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Re: Is the live steam hobby in decline?

Post by Pontiacguy1 » Fri Feb 02, 2018 9:22 am

I believe that the model railroading hobby in general is experiencing a decline. When I was a boy, I absolutely loved trains and pretty much anything to do with trains. That still happens with youth today, but not at the rate it did back in the 1940s through 1960s. Back in those earlier days, the railroad was king. You can see it in the sales of Lionel locomotives and train sets. Lionel boomed in the post-war years, 1945-1960, and after that, slowly fell until they ended up almost going under. Even now, a lot of the collectible old trains have lost some of their value in the past 10 years or so.

What does that have to do with Riding Scale railroads? Well, most of us started out with some type of electric train set, and then got involved in Large scale at a later time in our lives. The kids dreaming about electric train sets in the 1940s, 1950s and 1960s were the people who were joining clubs and building tracks in the 1980s, 1990s and 2000s. That generation is slowly passing into history. The generations behind them, mine and younger, don't have as many people with the history and background of train enthusiasm as before. Thus, I think it inevitable that as a hobby we will experience some type of decline in the coming years.

Do I think it will kill the hobby? No, I do not. I do, however, think that there will be fewer people who will be working on track, building locomotives, etc... I believe the peak was around 1995-2005, somewhere along in that time frame. There seemed, to me at least, to be a lot more activity and energy in the hobby back during that stretch than it is now. Maybe that's just a personal thing, having had kids in the last 12 years has taken a lot of my focus and energy off the hobby.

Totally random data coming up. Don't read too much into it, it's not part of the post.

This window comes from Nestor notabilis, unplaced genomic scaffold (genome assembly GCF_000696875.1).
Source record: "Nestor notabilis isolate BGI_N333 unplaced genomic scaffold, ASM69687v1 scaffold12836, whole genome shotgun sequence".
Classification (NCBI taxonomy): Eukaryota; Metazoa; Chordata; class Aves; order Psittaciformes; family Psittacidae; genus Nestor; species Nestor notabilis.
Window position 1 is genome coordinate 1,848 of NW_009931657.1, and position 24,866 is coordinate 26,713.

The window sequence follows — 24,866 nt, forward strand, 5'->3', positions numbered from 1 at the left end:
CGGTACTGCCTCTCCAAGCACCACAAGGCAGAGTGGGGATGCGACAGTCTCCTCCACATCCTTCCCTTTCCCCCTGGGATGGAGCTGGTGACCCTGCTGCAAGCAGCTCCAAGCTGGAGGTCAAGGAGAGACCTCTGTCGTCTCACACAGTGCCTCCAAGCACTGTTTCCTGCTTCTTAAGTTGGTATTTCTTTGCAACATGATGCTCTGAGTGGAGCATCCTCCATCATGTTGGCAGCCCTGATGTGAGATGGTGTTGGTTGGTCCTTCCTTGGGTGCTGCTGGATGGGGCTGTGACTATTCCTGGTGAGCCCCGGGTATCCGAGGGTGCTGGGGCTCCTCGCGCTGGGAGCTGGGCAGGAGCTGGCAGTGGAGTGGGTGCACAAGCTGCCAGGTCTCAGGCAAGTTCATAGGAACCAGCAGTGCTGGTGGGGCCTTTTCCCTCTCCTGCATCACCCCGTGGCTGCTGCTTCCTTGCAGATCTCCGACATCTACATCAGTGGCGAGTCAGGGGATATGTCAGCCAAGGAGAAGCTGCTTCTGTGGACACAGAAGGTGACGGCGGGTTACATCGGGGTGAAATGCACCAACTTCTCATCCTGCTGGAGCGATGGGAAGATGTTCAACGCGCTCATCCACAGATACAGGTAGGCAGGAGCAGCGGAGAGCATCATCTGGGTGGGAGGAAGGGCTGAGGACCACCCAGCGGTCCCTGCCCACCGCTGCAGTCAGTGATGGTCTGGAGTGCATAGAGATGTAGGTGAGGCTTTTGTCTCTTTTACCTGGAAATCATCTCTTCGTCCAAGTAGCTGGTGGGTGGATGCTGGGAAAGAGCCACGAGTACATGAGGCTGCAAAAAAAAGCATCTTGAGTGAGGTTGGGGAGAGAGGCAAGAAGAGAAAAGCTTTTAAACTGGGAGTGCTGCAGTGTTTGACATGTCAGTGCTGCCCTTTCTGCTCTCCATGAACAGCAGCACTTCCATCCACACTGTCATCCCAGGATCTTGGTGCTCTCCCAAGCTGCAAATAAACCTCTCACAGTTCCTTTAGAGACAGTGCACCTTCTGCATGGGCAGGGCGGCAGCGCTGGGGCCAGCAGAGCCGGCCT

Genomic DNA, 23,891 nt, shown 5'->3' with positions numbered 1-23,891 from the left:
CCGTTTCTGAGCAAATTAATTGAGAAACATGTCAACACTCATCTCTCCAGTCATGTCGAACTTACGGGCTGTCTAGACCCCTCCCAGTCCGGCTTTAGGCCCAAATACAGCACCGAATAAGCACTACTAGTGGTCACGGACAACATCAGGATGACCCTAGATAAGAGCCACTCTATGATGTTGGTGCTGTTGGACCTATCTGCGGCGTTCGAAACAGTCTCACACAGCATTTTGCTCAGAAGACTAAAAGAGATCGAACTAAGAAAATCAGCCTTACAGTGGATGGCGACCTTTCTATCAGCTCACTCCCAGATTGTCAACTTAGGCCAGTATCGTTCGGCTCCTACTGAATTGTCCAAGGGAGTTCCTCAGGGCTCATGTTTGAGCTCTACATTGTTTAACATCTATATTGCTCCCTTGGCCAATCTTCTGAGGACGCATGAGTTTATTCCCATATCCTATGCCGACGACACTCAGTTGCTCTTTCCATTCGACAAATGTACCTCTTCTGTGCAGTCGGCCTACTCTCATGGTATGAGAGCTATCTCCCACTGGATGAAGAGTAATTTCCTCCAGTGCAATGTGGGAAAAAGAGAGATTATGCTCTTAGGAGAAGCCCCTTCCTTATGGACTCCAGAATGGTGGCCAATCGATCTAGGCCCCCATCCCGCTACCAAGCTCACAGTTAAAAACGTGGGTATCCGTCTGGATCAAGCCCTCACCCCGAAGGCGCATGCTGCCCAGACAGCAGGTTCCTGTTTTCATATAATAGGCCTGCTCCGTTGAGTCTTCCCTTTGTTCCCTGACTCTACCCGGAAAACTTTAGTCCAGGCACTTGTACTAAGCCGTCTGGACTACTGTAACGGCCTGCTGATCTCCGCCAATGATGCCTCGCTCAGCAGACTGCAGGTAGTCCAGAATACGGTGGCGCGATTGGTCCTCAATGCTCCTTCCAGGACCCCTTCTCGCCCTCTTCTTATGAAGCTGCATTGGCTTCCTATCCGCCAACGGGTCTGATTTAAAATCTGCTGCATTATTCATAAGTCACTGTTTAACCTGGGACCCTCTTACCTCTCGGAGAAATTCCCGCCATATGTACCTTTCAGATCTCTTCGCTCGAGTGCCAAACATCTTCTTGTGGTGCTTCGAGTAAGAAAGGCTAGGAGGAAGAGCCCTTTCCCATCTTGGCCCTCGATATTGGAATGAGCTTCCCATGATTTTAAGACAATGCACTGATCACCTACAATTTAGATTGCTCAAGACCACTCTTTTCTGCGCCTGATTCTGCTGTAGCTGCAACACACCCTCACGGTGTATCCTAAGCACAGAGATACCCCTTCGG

But, hey, this hobby has grown very much in the last 40 years. It's likely that we will experience some sort of contraction at some point. There are now more tracks out there than there have ever been. Some have gone away, others have been built. Overall, I think we are doing OK. Other hobbies and interests are experiencing declines now as a lot of the younger generation just doesn't care about some of the same things with the passion of earlier generations. Some examples: Hot Rodding and Car Customizing, Model airplanes, model railroading, shooting sports, etc... A lot of the younger generation can hardly do anything with their hands. That's a problem. And some of it isn't just that they've never been exposed... it's also partly because they just don't want to. Our local school district put back in a metalworking class and bought a lathe and a milling machine and some other equipment to learn to do stuff with. Only had about 6 or 7 kids sign up for the class. They ended up busing kids from the other high school in the county so that they would have about 12 in the class. You can't justify having a teacher and a lot of expensive equipment for that few a kids who are interested in signing up.

Can we do anything? Yes. #1, is we need to stop bragging that our locomotives took 3500 hours to build and are machined within a ten-thousandth of an inch tolerance. That tends to scare people away. I know you worked hard on it and you are an expert and a mechanical genius and want to brag about it, but for the newcomer it makes it seem like an impossible learning curve. #2, We need to encourage people to build something, anything, and get it up and running. Even if it doesn't look like much, praise someone for their work and encourage them. I don't care if it looks like a skateboard with trucks under it, it if it will work with the track and other trains and can be used safely, then great! Success has many fathers. #3, Get people hooked on these things by letting the newby run your locomotive a little bit, with proper instructions and training and all. Keep that enthusiasm going by letting them re-set the hook from time-to-time. #4 (and I'm talking to myself here too) Get your kids away from the phone, away from the games, and out into the shop for some instruction. If you are a hobbyist, and your 10 year old doesn't know what a tap is, do something about it! #5, it will become well-known that you are a 'train person' in your circle of friends, workplace, or church. Take the time to talk with other people's kids when they express an interest. Share information, pictures, etc... Just to show kids what is possible. Invite them to the next club meet. Don't just dismiss some 5 year old kid outright. That kid may grow up to be one of your club's builders, cheerleaders, or an officer one day.